Editor’s note: This is part one of a multi-part series on Gentry Williams and the Jackson County Outsource Group.

15 thoughts on “Inside Baseball: How Roy Williams’ Son Got a Sweetheart Deal at SRHS Part I

  1. I wonder if Wayne Smith got any type of financial reward. What experience does Josh Cole have? How can we find out how much the Jackson County outsource group was paid? Aren’t they being sued by SRHS? You don’t think Roy gave Gentry insider info, do you? Doesn’t the Foundation pay insurance premiums of SRHS patients?

      • Sources inform us complaints were made to the compliance hotline regarding JCOG and reviewed by Celeste Oglesby who found no issues at the time.

    • Also good information on this website: https://www.hollandhart.com/paying-insurance-premiums-for-patients

      There is a question which must be raised and considered regarding the 11% “kickback” given to the company for enrolling the patient. While there has certainly been conflicting opinions regarding this practice, which is unethical and a conflict of interest at best, by bringing another party into the contract and rewarding them with a kickback takes this to a new level.

      One would have to also consider questions regarding the legality of payments to the company signing up the patient: Was patient information shared? What conflicts exist between employees or beneficiaries of both the hospital and the company? Did those individuals use their access and knowledge of a patient’s information and financial situation for personal gain? Did the hospital induce referrals by providing a kickback for signing up patients to a private company?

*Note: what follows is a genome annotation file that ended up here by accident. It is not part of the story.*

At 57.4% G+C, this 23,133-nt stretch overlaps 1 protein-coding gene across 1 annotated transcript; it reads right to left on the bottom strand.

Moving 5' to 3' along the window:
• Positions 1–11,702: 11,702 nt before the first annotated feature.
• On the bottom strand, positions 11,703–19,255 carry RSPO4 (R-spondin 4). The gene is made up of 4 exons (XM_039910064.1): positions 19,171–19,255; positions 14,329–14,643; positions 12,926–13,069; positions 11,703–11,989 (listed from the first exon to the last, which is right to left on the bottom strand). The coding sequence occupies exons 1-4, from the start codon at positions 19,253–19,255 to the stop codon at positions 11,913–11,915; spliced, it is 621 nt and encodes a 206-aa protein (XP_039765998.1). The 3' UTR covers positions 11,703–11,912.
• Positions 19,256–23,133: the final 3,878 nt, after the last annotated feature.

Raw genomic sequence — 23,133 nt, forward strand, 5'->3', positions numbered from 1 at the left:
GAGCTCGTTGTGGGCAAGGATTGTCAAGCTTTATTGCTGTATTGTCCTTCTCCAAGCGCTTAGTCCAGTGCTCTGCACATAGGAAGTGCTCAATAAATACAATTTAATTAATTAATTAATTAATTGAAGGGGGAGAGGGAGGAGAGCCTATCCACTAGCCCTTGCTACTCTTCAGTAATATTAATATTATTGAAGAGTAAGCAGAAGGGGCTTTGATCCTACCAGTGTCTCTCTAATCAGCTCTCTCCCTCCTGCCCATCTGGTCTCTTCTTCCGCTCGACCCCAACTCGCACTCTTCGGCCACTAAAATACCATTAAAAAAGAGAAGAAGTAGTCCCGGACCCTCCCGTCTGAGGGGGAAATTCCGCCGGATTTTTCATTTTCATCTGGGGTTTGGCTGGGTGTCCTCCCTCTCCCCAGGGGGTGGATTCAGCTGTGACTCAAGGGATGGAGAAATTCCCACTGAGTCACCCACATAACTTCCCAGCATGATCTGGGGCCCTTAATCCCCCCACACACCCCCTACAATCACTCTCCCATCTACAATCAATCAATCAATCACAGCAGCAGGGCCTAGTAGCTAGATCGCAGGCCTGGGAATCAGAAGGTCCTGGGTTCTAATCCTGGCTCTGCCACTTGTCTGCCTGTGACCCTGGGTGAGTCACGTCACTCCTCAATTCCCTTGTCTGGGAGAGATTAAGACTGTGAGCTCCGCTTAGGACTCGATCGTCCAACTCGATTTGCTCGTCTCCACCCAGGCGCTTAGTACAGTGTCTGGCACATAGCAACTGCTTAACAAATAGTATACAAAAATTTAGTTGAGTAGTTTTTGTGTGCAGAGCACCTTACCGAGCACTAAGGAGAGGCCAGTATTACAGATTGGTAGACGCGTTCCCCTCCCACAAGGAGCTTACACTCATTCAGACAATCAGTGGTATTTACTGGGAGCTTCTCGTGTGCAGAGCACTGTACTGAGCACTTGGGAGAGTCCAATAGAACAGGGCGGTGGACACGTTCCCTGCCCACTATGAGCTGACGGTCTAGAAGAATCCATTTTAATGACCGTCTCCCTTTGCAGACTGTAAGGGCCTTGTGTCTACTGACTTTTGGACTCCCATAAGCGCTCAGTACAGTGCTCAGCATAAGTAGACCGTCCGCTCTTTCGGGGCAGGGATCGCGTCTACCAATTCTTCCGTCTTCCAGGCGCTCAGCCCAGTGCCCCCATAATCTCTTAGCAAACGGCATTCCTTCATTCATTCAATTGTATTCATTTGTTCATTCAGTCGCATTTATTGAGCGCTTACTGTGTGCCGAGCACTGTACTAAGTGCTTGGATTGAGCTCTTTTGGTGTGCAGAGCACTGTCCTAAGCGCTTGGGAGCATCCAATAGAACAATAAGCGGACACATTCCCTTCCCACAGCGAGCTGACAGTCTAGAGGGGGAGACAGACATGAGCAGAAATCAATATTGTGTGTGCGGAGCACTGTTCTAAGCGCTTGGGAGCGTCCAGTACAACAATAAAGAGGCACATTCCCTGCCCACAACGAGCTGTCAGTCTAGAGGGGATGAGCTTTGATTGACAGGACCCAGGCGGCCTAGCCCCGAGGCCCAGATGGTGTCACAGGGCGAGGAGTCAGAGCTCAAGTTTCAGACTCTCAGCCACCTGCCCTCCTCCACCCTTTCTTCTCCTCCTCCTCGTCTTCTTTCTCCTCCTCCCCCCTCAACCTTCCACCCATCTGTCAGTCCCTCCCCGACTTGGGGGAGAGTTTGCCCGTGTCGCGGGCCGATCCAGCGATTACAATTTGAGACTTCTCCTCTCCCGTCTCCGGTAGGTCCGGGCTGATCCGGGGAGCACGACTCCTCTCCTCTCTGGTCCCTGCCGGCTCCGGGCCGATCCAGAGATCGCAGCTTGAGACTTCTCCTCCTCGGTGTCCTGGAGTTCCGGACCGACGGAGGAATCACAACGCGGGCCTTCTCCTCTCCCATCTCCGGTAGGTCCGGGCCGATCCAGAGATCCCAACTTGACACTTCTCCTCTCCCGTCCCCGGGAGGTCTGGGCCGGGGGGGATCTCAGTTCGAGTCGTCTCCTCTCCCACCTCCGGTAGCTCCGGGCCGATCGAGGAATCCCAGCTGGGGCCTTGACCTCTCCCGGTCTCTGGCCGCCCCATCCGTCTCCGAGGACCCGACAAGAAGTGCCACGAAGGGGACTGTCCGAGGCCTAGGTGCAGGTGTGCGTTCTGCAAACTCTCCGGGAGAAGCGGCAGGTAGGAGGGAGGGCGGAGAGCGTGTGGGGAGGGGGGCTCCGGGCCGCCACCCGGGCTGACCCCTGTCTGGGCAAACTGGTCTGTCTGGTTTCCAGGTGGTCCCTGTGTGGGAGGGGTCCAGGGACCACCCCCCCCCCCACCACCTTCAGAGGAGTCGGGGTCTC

• You ask: “Did those individuals use their access and knowledge of a patient’s information and financial situation for personal gain?”

        Interesting question, especially as JCOG eventually morphed into a collection agency.

        • Why isn’t someone in jail yet? If an “ordinary” citizen had done this, they would be locked up and have hefty fines to pay. I guess in Jackson county illegality and unethical behavior or the norm but it not if you have the right connections! So sad!!

  2. I hope other hospital systems leaders are keeping informed of everything you are uncovering and publishing

    Hopefully that way all of these criminals will eventually be caught up with and dealt with accordingly

    SrhS human resources dept used the “At Will” clause everything time they could and look where it has gotten them

    The corruption that has taken place there and to think some of the same leaders that were there then are still there now in just different positions

    It was their job then as it is now to stop this kind of unethical activity

    It’s so sad that they all thought their deeds would never be none let alone published for the world to see. And to think, they all acted so much better than us little people

    At least we little people can sleep sound at night with total and complete clear conscious ‘.

  3. Jon Reynolds has spent his ill gotten Obama Care money on wine, women and Ashley Madison where he probably has already met his future wife.He is just an empty suit that feeds from Roy William’s schemes.When will somebody bring an end to this crime spree? The DA obviously will not.